The Flames may be four points out of the final playoff spot, but they sit 14th in the conference. This is otherwise known as second last. Not only does that mean that the Flames have to leap frog six teams just to finish eighth overall, that would likely mean a first round matchup with the 14-0-3 Chicago Blackhawks who have habitually feasted on Calgary since their resurgence. This is further complicated that due to the shortened 48-game season allowing for only intra-conference play, 3-point games will make significant jumps in the standings incredibly difficult and highly unlikely. Not only do the Flames need to win, they need to finish out the season 18-10-4 to have a 94% at making the playoffs IF other teams between them and the final playoff spot have to lose as much as possible IN regulation. Stranger things have happened, but that is unlikely.
Flames fans all love Jarome Iginla. They really, really do. He is Calgary’s most recognized face and is virtually universally adored. His charitable contributions are innumerable, his on-ice performance well documented, and criticism of Iginla throughout his career has been virtually isolated to frustration with his infamous slow starts. That is, until recently. Jarome Iginla, to date, has one goal on the season. Sure, he is on pace for 33 points but that pace also means that only three of those points will be goals. He showed some spunk when former teammate Rhett Warrener publicly criticized his lackadaisical showing so far this season, but it is unfortunately becoming clear that Jarome Iginla is not a de-facto top-line player anymore.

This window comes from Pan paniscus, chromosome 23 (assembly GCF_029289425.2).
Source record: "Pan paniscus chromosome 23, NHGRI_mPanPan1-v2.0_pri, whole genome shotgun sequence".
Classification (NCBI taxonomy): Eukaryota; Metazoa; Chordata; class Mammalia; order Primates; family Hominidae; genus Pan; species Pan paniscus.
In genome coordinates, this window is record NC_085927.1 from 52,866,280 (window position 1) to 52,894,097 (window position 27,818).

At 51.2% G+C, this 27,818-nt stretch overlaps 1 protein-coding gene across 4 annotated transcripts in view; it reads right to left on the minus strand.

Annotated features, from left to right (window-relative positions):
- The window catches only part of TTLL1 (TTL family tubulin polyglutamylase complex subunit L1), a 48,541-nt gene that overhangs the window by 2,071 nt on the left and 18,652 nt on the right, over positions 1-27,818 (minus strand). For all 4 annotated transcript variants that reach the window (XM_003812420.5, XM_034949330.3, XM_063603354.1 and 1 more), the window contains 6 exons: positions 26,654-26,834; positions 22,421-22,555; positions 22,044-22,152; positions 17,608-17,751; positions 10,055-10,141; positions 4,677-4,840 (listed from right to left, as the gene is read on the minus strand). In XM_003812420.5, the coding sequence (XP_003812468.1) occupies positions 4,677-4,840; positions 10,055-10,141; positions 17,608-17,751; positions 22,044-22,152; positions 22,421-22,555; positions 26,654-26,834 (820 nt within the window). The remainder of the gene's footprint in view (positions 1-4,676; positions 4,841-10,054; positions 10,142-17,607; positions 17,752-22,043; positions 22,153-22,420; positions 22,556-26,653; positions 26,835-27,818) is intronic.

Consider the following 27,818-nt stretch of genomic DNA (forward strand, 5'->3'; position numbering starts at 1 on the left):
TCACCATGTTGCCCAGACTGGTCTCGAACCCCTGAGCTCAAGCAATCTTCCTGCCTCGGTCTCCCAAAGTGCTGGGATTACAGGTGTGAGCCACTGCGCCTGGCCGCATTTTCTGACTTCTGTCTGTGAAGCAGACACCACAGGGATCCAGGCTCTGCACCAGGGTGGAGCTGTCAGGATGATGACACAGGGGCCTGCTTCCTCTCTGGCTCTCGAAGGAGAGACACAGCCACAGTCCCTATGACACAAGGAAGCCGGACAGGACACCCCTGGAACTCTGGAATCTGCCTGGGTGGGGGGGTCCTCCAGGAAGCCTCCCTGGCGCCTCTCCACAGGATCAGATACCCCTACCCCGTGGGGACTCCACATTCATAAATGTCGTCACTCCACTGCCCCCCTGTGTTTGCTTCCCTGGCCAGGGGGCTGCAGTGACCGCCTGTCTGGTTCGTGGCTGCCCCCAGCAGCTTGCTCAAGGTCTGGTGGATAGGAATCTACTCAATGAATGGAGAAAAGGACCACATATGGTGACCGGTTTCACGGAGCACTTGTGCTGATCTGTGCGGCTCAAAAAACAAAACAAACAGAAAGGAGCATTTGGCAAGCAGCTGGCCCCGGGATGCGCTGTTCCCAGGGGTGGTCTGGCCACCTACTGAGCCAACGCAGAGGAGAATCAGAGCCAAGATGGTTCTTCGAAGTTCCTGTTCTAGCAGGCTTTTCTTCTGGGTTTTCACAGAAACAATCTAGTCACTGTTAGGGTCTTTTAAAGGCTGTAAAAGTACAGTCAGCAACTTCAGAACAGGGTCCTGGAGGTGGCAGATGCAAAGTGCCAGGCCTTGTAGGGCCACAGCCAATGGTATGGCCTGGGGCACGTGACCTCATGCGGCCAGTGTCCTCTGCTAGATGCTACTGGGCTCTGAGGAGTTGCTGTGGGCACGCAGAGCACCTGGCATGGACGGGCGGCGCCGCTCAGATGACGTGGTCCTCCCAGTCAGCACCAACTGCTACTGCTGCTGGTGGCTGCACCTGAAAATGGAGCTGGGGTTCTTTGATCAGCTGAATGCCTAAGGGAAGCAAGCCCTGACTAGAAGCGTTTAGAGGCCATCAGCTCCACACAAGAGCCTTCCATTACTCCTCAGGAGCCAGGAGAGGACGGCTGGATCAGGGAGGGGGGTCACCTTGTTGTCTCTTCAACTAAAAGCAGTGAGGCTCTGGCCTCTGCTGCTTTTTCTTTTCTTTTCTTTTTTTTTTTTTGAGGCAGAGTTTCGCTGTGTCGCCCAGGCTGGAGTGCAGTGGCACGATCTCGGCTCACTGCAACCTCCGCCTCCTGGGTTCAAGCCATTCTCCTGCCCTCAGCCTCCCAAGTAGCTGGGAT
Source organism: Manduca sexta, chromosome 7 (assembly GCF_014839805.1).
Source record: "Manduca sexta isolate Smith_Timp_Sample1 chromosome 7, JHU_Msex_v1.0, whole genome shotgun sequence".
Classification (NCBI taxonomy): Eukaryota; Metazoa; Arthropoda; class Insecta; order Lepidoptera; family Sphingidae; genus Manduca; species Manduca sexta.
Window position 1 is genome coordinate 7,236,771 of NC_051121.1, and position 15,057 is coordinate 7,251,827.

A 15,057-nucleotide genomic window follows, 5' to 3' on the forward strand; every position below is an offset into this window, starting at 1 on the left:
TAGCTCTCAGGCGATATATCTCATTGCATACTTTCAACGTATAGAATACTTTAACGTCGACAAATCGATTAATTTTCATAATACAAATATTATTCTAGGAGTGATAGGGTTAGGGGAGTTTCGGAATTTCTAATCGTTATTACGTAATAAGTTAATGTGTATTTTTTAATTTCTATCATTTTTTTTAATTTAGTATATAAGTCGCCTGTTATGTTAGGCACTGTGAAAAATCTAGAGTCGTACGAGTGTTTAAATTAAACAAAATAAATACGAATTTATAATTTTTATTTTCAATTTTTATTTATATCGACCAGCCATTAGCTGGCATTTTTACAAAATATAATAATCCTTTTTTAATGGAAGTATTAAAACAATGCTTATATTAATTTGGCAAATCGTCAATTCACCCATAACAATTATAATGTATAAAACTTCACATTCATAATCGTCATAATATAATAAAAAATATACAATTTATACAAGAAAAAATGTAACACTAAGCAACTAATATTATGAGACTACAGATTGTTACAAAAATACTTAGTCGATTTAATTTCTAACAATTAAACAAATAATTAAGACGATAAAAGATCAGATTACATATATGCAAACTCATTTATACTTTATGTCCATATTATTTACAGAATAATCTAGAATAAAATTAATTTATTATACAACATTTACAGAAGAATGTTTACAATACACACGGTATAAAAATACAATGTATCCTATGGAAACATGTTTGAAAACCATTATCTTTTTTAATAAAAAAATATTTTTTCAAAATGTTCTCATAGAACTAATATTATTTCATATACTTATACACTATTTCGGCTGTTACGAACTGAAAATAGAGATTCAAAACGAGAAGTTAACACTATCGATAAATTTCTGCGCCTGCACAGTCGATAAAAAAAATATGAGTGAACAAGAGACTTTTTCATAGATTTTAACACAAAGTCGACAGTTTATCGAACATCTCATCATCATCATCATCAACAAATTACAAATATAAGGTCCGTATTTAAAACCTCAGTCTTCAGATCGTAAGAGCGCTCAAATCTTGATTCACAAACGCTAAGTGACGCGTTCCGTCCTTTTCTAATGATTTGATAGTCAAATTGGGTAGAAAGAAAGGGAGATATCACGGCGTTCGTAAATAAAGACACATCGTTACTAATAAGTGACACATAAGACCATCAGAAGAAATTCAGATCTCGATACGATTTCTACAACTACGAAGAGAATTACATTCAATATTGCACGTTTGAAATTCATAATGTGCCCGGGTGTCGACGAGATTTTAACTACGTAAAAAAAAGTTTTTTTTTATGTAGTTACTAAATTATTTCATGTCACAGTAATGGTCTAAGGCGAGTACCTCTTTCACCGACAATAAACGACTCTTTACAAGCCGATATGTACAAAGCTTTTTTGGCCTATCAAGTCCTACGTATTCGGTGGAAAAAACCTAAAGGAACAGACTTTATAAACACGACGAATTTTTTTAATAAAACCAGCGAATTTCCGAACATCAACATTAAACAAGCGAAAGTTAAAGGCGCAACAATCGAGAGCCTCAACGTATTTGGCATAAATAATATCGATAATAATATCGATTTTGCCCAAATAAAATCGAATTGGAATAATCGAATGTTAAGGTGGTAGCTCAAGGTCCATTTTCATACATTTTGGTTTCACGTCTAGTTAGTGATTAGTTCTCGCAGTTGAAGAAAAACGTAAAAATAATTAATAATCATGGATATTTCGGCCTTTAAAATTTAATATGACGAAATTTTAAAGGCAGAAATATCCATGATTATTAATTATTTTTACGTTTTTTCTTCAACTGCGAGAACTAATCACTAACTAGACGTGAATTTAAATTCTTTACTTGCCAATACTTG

Because of this, Jarome Iginla needs to be traded if for no other reason than to have a shot at winning a championship. No one vilifies
Ray Bourque when he asked Boston to trade him in 2000, and Ray Bourque is still revered in Boston. Jarome Iginla needs to be traded to a team that can put him with an undisputed #1 centre (and, with all respect to Craig Conroy and Daymond Langkow) for the first time in his career. His trade value this season has already taken a hit, and it’s time to say goodbye before his skill set rather than his contract make him untradeable.
Yeah, the Flames have some decent power play, shots for, and shots against numbers. However, upon further inspection, there are some troubling numbers. The penalty kill is 27th (74.5%), they possess the 4th-highest goals against per game (3.25), and also are 5th worst in the league in the faceoff circle. While their power play surely is clicking, its impact on the overall fortunes of the team will be minimized if the penalty kill and team defence can’t keep up.
Finally, the crease situation has never been bleaker for Calgary while Miikka Kiprusoff is on the roster. In 7 appearances before his injury, Kiprusoff is just 2-3-2 with an ugly .870 save percentage and 3.24 goals against average. Leland Irving played two decent games but was shelled against Vancouver while Danny Taylor and waiver-claim Joey MacDonald are certainly not to be considered a winning tandem. When Kiprusoff comes back, there is no guarantee that his porous play this season will cease.
There’s clearly reason for optimism and pessimism, and the drama provided by it is almost as intriguing as the hockey itself.